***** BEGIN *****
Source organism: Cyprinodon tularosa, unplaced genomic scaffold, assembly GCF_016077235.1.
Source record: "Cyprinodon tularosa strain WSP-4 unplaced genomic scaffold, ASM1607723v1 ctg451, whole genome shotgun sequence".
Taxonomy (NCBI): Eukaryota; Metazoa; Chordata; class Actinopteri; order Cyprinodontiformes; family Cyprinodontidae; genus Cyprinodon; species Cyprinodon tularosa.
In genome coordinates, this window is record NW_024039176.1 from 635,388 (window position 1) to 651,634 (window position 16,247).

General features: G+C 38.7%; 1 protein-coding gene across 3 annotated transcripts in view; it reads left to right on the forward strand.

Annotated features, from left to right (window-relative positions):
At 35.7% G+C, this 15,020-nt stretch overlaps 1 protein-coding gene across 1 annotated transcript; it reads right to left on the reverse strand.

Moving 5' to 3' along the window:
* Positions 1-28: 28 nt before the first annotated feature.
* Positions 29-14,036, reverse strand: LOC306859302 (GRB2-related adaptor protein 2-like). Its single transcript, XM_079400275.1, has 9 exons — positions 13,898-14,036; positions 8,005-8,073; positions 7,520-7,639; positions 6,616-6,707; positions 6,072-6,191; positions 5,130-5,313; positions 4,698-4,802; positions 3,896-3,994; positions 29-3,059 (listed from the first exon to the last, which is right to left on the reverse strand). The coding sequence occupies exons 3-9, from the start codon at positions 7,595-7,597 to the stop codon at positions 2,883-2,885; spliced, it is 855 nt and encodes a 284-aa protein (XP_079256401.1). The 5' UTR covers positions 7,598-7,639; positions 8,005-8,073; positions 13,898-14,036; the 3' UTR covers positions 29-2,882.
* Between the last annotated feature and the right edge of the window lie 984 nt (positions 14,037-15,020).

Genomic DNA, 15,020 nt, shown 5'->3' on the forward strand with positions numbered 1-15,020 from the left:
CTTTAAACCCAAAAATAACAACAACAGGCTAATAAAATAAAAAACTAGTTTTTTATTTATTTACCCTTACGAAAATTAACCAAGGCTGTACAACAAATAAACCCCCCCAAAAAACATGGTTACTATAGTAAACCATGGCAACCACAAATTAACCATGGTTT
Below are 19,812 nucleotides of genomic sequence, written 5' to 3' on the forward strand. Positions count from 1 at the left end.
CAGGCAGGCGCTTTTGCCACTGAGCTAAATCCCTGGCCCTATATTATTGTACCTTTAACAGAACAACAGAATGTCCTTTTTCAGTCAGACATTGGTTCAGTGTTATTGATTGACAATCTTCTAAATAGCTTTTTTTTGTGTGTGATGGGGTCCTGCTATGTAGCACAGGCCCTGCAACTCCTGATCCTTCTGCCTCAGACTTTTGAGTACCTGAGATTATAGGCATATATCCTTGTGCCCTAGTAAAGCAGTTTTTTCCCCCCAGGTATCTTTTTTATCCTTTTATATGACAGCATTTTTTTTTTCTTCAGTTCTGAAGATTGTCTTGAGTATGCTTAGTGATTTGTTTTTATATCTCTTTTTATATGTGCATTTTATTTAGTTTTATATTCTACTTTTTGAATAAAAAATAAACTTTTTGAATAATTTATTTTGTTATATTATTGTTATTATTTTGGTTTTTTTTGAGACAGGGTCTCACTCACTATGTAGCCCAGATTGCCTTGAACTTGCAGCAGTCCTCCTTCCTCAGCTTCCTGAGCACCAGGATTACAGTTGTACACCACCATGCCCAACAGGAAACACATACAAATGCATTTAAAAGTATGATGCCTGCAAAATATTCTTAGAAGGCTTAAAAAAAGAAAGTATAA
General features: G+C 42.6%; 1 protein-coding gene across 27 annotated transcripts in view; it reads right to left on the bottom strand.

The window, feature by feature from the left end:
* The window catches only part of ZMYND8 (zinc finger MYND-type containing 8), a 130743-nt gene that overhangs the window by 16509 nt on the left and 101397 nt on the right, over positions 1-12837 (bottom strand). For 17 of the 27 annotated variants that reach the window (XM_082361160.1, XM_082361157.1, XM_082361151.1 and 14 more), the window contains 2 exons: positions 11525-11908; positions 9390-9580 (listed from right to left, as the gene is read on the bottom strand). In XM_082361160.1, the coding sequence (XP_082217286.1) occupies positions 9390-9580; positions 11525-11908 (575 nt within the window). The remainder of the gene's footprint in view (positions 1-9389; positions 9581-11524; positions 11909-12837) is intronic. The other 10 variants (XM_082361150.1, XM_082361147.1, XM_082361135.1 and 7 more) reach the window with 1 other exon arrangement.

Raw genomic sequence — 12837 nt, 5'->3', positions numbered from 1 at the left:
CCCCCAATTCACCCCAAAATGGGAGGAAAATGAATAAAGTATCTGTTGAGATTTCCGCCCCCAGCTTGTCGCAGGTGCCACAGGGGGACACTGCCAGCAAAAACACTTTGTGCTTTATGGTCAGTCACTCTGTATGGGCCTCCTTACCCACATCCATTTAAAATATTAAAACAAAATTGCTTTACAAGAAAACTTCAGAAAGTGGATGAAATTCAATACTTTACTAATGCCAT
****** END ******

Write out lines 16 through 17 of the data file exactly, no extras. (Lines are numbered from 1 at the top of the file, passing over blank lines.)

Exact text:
General features: G+C 42.6%; 1 protein-coding gene across 27 annotated transcripts in view; it reads right to left on the bottom strand.

The window, feature by feature from the left end: